It was a real estate brochure, describing a property “perfect for an author” that lured Zacharin away from cottage hunting in the Muskokas to eventually finding a home in Carlow Mayo Township.
And despite having a portfolio of published poems, song credits and professional reviews with his name on the byline, Zacharin admits to feeling humbled by the property’s job description and now obligated to fulfill its weight.
Zacharin was born in Montreal, and he has lived in Toronto and Israel. He is not unlike a growing number of urban professionals, who are seeking properties in the more isolated regions in North Hastings as they step away from the city lights to pursue new aspirations in the creative domain.
Noah draws inspiration from Carlow Mayo’s breathtaking vistas and “million mile skies”; from the forests of rugged pines; and the tributaries that run through them. And he notes the authenticity of storefronts like Stedmans and Winnie’s Treasure Shop in Bancroft, which helped him make his decision to move to the area. He found these places to emulate a genuine presence in the culture and history, which is delightful for tourists but which has not been fabricated for them.
In the winter Carlow Mayo becomes a popular destination for snowmobile groups who come in search of over 350km of groomed trails throughout Glen Alda, McArthur Mills, Coe Hill and Gilmour.
These trails are maintained by the Old Hastings Snow Riders and it is possible to fuel up at Cunningham’s Country Store, which is the last access point following L’Amable. Loop E travels through Bessemer, where it is possible to see glimpses of an old mining ghost town, just steps off the track, between Child’s Mines and Egans Creek.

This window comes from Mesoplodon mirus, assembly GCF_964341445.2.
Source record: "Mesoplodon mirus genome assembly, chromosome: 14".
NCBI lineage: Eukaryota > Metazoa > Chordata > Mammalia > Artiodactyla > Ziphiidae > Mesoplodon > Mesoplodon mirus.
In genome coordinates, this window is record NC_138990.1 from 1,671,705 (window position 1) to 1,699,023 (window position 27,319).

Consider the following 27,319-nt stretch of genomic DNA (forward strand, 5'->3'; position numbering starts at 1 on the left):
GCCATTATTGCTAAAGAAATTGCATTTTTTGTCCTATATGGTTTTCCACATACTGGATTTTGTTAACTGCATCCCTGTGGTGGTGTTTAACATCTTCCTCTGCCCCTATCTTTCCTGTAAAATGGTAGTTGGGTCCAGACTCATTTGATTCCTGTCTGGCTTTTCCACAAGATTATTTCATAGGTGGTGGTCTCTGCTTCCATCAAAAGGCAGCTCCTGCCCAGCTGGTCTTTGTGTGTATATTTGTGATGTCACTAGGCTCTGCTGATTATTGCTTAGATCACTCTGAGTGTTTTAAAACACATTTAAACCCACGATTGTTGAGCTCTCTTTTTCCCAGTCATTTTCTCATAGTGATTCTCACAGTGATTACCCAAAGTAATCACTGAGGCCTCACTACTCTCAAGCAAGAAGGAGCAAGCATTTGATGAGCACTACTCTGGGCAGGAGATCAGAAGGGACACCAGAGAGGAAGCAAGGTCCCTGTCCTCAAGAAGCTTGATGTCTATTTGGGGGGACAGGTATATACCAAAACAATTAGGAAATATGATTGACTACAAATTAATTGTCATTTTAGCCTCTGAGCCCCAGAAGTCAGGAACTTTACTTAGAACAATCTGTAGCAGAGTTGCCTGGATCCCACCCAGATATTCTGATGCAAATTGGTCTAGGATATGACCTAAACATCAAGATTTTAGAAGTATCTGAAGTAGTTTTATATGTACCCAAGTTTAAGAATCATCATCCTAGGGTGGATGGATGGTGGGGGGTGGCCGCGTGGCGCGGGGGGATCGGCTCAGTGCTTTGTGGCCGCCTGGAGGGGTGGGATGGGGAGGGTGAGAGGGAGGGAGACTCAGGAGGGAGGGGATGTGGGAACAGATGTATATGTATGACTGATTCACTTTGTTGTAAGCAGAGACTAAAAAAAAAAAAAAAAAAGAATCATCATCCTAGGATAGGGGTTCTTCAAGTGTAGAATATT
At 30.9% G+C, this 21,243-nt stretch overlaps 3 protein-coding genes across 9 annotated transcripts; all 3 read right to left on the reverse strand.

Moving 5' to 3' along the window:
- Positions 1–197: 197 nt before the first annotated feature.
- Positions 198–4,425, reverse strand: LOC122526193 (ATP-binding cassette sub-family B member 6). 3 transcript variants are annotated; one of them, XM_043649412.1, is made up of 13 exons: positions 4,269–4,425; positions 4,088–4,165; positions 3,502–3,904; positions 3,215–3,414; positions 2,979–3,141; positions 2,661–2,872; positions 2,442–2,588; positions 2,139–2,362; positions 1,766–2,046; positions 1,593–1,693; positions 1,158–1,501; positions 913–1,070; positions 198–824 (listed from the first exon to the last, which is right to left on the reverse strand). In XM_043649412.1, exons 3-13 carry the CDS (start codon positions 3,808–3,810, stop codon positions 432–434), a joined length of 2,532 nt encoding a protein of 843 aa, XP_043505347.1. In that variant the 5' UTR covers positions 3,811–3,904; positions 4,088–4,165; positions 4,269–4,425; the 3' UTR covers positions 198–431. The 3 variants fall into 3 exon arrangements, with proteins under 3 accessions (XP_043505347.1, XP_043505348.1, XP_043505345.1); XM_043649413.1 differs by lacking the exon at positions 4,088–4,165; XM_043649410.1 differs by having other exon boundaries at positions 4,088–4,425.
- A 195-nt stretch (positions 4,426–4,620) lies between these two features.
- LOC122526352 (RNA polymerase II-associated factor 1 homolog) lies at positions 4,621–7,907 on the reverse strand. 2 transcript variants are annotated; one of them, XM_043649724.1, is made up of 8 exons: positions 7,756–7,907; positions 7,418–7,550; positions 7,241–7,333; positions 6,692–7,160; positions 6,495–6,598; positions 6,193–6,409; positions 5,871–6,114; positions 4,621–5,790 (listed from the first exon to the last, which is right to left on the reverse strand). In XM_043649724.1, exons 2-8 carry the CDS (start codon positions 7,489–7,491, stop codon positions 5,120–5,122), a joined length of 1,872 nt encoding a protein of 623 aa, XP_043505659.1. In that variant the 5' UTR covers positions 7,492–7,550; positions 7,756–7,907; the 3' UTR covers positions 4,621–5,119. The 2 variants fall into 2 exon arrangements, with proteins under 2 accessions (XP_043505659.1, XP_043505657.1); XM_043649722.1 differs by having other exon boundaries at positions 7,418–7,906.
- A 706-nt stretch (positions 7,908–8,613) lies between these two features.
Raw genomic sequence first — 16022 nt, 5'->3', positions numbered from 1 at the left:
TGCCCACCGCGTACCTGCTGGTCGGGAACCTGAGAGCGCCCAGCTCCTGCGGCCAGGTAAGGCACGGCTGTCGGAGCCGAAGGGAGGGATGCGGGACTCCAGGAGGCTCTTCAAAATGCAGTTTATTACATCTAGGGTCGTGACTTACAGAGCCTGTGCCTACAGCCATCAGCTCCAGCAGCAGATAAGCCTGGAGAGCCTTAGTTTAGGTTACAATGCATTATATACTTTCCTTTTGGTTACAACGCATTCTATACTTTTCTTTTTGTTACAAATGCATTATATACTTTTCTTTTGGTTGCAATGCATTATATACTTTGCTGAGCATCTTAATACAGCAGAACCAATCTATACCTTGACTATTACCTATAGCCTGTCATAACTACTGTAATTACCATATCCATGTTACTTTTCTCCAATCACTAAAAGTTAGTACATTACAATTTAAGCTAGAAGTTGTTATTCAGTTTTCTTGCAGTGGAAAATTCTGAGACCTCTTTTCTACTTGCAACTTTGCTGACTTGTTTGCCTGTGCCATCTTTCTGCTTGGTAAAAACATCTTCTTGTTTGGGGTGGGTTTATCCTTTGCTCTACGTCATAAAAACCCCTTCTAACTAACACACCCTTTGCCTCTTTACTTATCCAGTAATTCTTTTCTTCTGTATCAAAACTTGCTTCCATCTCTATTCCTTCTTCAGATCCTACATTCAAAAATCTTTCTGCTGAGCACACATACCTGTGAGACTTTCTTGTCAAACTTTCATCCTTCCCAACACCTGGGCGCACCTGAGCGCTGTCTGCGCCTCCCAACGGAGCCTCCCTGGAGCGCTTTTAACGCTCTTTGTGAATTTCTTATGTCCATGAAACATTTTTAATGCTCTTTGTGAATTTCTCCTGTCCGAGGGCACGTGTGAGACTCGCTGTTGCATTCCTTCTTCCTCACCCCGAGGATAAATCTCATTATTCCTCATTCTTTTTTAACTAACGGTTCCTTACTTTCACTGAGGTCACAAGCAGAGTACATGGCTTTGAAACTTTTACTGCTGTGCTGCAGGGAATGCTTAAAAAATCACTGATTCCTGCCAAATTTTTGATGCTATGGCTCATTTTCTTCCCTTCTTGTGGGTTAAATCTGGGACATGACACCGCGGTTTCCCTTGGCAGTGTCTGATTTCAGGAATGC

Bessemer’s mining ghost town is accessed on what was a subsidiary line of the Bessemer and Barry’s Bay Railway (B&BB). This railway line was chartered in the late 1800’s to branch off the COR at L'Amable, south of Bancroft, and it runs east to Child's Mine. There you can see a decrepit foundation of a once popular hotel, which has become a dynamic landmark for sledders and ghost town travellers, who search out its mystery by foot and all-terrain vehicles. Mayo Lake is also a popular destination in the winter for ice fishing and is accessed off trail 933, near Foster Lake.
Zacharin sometimes plays acoustic solos in Bancroft, at the Granite and the Bancroft Pub, and in Maynooth, at the Arlington. His live shows are rooted in folk, jazz, blues and funk genres that the Globe and Mail have acclaimed as “wresting an improbable sense of order from a chaos of genres.”
When he is not headlining in Bancroft or Toronto, Noah is a well known fixture within Canada’s live music and festival circuit.
A rapids about 1km upriver, past the iron bridge in Slabtown, and another rapids downriver from Zacharin’s cabin, keep his turf cut off from fishing boats and summer tourists that frequent Carlow Mayo, although he sometimes sees the odd cluster of bathers floating downriver on inflatable tubes. And in the winter the river never fully covers in ice, making it unsafe to travel by snowmobiles. This helps keep Zacharin’s neck of the woods in isolation and this solitude has become a catalyst for his craft, as a writer of poetry.
In the poem Prayer Zacharin invites readers “to welcome the sadness in like some darker honey dripping from the slippery elm leaf” and “to stay healthy, awake, aware, awash in inspiration and joy… to still sing water.” Even if and as, one may find oneself “swallowing sand”.
In the poem the river, he writes,
“when I live upriver from Ondaatje
boats will sail
on whisky nights
his reply will roll
on the mist.”
Zacharin’s poetry and songwriting present rich, stirring imagery that draw attention to the reflective and ephemeral ways of knowing and being in the world.
In the quiet of Carlow Mayo, he is cultivating his craft as a songwriter, and while his artistic life takes him across the globe, his style and sound have come to find derivative roots in North Hastings.